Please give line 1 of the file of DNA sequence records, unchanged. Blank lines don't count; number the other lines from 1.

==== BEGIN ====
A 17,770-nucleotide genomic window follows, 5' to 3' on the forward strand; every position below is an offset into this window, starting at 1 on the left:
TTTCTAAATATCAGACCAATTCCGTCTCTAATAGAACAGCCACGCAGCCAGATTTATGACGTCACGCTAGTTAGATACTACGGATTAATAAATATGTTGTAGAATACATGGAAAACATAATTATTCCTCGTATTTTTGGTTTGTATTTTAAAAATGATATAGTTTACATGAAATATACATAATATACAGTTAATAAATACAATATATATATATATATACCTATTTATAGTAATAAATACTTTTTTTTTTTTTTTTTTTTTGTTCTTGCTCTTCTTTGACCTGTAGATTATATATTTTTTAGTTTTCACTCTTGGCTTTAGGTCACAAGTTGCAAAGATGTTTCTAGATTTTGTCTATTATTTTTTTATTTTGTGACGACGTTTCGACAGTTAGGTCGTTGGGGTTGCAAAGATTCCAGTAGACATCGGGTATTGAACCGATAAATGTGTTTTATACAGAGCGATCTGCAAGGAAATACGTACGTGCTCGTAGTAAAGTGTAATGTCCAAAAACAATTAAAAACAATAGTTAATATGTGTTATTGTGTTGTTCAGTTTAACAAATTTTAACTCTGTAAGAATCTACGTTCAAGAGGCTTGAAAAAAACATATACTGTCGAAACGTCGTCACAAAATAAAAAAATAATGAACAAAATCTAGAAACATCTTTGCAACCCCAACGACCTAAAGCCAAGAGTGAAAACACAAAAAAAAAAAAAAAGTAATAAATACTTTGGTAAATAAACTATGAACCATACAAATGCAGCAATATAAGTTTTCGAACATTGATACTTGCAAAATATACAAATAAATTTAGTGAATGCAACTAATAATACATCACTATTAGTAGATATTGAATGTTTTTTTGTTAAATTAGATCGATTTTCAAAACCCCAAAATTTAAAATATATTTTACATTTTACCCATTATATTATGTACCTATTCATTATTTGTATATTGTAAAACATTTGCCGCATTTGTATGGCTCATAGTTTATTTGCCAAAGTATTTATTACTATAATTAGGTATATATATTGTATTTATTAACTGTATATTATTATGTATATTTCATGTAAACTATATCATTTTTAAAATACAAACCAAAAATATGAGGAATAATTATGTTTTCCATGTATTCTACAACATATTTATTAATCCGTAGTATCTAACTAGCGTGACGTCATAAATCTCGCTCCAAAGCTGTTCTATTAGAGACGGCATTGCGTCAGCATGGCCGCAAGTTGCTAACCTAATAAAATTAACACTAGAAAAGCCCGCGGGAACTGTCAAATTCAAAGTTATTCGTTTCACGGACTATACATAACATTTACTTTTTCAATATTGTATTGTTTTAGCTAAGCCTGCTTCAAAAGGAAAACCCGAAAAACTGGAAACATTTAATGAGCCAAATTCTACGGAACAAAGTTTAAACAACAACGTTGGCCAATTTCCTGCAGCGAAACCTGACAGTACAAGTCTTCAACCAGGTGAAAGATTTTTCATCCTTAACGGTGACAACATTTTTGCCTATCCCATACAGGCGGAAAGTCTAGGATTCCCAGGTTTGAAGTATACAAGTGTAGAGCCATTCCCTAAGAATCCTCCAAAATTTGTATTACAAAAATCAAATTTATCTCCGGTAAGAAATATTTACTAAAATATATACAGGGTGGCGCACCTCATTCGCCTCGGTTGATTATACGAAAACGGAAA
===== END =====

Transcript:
A 17,770-nucleotide genomic window follows, 5' to 3' on the forward strand; every position below is an offset into this window, starting at 1 on the left: